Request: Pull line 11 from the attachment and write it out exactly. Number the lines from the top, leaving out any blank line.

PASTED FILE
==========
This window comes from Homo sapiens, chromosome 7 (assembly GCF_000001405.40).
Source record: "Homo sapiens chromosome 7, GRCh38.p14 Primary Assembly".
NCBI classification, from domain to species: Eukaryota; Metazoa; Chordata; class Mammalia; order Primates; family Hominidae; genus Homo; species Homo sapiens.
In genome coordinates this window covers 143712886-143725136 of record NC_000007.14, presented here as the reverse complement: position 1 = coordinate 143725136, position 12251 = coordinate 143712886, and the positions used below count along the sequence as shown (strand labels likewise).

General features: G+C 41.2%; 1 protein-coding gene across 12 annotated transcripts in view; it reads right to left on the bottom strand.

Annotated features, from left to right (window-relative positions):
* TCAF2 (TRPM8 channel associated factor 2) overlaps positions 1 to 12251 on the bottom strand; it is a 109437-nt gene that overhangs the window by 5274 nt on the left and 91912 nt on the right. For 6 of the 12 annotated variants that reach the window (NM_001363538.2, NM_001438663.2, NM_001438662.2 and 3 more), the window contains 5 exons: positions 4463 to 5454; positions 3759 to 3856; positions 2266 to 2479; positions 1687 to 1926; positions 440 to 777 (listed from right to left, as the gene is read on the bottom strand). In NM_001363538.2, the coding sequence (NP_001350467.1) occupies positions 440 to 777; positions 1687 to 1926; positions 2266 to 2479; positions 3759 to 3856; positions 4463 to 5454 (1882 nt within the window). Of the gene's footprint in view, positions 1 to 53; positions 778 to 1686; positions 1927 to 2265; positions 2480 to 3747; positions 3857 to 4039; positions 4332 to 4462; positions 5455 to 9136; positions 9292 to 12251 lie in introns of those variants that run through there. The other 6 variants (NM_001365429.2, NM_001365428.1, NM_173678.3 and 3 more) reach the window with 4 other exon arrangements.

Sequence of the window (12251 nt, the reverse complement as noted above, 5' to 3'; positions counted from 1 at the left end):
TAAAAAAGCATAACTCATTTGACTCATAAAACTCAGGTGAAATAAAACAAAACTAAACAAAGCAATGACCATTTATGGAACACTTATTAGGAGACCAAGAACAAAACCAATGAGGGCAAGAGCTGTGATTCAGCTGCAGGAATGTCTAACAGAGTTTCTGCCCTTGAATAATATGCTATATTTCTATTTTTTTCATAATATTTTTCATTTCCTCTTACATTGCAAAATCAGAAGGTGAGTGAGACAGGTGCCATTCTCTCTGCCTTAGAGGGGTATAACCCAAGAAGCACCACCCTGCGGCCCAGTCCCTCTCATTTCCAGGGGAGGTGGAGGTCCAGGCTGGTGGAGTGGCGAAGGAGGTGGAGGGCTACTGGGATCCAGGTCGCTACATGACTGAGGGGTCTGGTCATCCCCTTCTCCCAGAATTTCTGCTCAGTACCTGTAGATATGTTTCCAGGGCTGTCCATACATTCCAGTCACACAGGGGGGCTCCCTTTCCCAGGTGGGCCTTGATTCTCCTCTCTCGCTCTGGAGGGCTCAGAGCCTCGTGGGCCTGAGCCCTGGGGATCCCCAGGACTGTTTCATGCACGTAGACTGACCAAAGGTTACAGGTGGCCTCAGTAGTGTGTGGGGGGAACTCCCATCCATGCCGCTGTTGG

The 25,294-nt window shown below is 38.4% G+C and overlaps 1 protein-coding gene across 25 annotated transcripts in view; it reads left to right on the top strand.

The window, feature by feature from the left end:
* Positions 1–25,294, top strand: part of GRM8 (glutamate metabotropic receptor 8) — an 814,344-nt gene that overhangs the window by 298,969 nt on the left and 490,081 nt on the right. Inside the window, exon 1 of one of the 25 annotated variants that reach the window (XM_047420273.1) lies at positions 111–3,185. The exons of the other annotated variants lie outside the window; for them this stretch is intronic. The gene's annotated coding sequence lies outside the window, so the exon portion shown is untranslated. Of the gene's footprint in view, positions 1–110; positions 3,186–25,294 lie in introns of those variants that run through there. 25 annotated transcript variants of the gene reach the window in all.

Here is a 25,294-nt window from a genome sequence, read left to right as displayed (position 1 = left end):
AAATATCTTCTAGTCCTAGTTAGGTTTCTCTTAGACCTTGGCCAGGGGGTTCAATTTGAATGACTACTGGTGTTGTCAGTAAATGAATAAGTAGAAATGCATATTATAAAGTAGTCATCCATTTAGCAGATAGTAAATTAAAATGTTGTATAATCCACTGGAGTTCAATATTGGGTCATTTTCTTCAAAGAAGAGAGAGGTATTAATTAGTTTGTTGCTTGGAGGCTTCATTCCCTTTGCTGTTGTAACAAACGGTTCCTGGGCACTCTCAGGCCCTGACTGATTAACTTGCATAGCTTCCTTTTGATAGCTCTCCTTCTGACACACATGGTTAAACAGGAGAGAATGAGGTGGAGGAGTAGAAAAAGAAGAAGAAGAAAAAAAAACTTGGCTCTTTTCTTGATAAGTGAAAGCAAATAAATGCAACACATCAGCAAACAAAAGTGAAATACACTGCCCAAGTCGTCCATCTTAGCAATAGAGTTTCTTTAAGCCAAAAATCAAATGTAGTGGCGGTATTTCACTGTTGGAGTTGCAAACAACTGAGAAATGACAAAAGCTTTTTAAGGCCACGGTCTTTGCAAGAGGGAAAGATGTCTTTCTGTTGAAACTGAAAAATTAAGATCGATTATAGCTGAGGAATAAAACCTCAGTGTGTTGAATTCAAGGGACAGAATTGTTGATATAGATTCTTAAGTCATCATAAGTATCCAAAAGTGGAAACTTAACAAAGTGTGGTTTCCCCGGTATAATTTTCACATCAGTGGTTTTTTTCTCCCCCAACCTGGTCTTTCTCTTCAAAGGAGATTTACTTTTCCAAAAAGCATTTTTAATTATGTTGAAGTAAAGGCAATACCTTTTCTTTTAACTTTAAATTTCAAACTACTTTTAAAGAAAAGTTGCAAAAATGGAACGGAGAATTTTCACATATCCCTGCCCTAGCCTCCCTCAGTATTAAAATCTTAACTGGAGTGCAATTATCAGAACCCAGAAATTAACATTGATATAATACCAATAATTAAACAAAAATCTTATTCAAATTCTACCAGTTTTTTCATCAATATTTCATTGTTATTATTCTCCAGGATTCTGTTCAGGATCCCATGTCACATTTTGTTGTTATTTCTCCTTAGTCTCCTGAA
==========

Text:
The window, feature by feature from the left end: